Motivational interviewing (MI) in substance use disorder (SUD) treatment is a powerful tool for creating stronger alignment between therapists and their clients.
Too often, SUD patients experience loss-of-personhood throughout their treatment. Stigma and stereotypes position therapists to assume they will have to spearhead SUD clients’ health, and/or make philosophical decisions on their behalf. These practitioners enact manipulation to convince or even force their clients into certain behaviors and outcomes; they put on a layer of armor before even meeting their patients. Client resistance ensues when this struggle for control begins, especially when the counselor is quickly pushing an agenda that the client is not fully ready to embrace. The practitioner solidifies SUD patient stigma internally (and at large) when experiencing this dynamic they create, instead of acknowledging that patient resistance is simply a response to distrust and discomfort. There is no room for vulnerability, collaboration, or autonomy in a space filled with harsh interpersonal communication and wrongful predispositions.
Motivational Interviewing based on Substance Use Disorders
MI principles assert that patients are experts on themselves, filled to the brim with unique strengths, trustworthy, perceptive, and capable leaders in their own healing. In the MI world, the patient is the ultimate decision-maker. Once the patient verbalizes:
- The care they want to receive, and
- The specific goals THEY want to pursue; goals that are important to them, that resonate and evoke their internal motivation — then the therapist’s job is to facilitate change through open-ended, reflective questions, unwavering support, and embodied faith in the patient.
The therapists’ primary role is to investigate what sparks the client’s inspiration to heal, share equal excitement upon that value, affirm faith in the clients’ capability to achieve their objective, and continuously use the clients’ own ideals to inform their professional guidance. They are not “the hero.”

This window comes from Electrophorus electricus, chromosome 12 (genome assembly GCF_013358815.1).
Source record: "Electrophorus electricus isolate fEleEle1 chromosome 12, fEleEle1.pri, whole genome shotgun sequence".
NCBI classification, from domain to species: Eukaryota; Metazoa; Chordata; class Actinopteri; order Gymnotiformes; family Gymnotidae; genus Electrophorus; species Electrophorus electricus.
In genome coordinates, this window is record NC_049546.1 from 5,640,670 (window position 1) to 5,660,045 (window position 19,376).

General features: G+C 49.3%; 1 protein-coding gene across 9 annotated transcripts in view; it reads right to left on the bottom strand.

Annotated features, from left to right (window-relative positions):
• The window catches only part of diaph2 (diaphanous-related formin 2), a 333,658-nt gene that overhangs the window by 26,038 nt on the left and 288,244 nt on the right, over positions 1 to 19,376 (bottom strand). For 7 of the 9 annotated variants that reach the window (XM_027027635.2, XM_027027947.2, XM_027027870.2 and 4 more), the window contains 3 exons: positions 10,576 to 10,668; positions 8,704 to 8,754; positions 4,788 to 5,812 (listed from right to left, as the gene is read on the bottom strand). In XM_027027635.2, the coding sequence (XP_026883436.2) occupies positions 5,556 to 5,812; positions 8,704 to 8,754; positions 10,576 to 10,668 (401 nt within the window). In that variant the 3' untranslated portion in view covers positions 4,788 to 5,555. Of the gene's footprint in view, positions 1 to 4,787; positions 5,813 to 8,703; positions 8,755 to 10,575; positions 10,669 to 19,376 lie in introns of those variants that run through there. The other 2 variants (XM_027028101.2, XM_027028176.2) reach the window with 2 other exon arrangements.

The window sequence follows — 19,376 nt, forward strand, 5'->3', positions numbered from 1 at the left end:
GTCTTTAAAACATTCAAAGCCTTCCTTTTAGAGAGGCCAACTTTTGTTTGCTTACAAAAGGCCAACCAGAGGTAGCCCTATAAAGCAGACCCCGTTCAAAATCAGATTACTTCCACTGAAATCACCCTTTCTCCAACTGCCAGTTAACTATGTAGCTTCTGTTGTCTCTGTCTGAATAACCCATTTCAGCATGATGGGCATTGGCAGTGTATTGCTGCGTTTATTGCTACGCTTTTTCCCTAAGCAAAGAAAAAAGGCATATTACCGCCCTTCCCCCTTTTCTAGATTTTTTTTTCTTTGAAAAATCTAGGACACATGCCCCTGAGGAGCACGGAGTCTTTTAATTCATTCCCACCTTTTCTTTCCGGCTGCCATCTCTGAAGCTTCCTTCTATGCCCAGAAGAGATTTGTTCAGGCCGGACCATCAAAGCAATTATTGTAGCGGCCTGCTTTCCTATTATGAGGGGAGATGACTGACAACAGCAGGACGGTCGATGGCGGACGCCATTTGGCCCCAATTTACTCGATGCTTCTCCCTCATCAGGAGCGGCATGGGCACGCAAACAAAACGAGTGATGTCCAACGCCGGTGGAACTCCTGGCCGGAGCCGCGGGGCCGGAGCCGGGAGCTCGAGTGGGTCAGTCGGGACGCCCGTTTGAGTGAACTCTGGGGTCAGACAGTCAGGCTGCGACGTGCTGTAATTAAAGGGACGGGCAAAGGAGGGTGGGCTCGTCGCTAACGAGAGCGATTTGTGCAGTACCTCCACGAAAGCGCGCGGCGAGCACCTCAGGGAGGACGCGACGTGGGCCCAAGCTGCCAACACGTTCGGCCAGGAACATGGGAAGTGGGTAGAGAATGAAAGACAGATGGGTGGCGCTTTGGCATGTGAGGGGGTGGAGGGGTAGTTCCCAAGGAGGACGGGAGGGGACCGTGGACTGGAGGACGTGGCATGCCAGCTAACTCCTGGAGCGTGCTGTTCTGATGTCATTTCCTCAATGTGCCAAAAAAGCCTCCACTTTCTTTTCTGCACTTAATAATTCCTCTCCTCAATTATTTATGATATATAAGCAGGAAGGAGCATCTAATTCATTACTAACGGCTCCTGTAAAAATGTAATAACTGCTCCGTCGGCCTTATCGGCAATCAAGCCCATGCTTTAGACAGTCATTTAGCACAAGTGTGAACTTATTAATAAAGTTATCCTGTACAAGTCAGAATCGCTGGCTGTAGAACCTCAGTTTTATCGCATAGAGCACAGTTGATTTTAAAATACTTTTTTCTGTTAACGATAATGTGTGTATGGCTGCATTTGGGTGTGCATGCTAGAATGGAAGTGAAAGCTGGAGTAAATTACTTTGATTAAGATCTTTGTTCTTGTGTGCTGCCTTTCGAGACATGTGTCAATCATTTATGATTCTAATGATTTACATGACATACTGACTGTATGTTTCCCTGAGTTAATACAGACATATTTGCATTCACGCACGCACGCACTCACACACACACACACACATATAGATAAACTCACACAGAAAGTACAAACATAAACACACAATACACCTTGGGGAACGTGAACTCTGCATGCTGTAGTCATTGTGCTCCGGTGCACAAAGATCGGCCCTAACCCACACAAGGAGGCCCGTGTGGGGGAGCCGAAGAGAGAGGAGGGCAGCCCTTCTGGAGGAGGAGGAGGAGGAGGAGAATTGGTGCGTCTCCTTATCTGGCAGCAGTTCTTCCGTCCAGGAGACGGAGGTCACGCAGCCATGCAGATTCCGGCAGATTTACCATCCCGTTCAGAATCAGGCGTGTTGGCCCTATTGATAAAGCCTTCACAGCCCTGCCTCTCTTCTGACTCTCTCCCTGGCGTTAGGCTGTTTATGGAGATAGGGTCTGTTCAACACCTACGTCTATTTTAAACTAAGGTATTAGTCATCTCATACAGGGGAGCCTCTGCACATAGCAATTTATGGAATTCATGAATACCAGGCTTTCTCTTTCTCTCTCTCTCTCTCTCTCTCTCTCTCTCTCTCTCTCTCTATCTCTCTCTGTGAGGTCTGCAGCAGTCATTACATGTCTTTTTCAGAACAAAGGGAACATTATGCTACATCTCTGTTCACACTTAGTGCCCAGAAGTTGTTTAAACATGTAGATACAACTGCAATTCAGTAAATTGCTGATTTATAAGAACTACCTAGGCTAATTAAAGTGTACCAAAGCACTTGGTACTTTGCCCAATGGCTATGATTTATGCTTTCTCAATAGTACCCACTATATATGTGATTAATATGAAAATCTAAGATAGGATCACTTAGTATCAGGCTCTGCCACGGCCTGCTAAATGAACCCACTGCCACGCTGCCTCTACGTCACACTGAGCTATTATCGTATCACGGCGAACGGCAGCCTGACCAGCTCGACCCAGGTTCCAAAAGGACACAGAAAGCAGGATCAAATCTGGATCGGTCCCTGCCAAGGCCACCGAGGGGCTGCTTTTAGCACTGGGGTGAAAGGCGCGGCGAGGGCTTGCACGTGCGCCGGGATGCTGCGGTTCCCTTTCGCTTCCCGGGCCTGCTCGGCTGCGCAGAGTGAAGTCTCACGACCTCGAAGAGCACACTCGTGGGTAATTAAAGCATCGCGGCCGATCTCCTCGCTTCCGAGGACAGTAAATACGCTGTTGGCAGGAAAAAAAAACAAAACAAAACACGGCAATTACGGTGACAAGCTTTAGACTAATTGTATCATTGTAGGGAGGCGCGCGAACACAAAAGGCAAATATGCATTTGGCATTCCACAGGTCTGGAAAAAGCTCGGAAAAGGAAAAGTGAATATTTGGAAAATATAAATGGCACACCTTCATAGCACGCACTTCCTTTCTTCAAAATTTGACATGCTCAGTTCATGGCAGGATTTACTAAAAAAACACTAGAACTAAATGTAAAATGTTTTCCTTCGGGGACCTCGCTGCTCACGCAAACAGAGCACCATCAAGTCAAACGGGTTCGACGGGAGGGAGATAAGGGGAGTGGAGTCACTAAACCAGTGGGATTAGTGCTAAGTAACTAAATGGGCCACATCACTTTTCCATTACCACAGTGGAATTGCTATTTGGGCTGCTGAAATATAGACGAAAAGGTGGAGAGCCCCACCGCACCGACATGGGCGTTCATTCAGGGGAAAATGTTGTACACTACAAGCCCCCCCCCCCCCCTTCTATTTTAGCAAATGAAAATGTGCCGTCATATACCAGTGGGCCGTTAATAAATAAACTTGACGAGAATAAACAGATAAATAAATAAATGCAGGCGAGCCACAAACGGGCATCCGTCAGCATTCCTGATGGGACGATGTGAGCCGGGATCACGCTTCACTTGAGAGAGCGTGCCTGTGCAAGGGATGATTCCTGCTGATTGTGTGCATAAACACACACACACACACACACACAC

Marinate on this analogy: what’s the difference between lecture-based education and self-directed, hands-on, or project-based education? In the former, your job as a student is to listen to someone else’s voice in silence and hope that something sticks. When you take a test, you dread it and feel no connection to the academic experience. In the latter, your job as a student is to explore your own knowledge, add in new information that ignites interest, and ultimately re-build the material in a way that truly reflects your own personhood; then at the end of it all, you’ve also picked up new skills and possibly new friends. Not to mention, with a professor alongside the whole time who is an expert by trade, but a facilitator of student confidence by choice.
With mental health often comes a serious loss of control and self-connection in our lives. Some traditional therapeutic approaches reinforce and perpetuate these feelings. 1 Method Center believes motivational interviewing principles could be part of the answer for eradicating misalignment between therapists and patients, and in turn: strengthening relationships, empowering clients, and improving outcomes.
Contact Sophros Recovery about Substance Use Disorder Today
We at Sophros understand that Jacksonville is in necessary need of assistance on the basis of substance use disorders, and we believe we can heal this community together. Our team has extensive experience treating addictions with a high success rate.
Contact us today at 904.760.4295.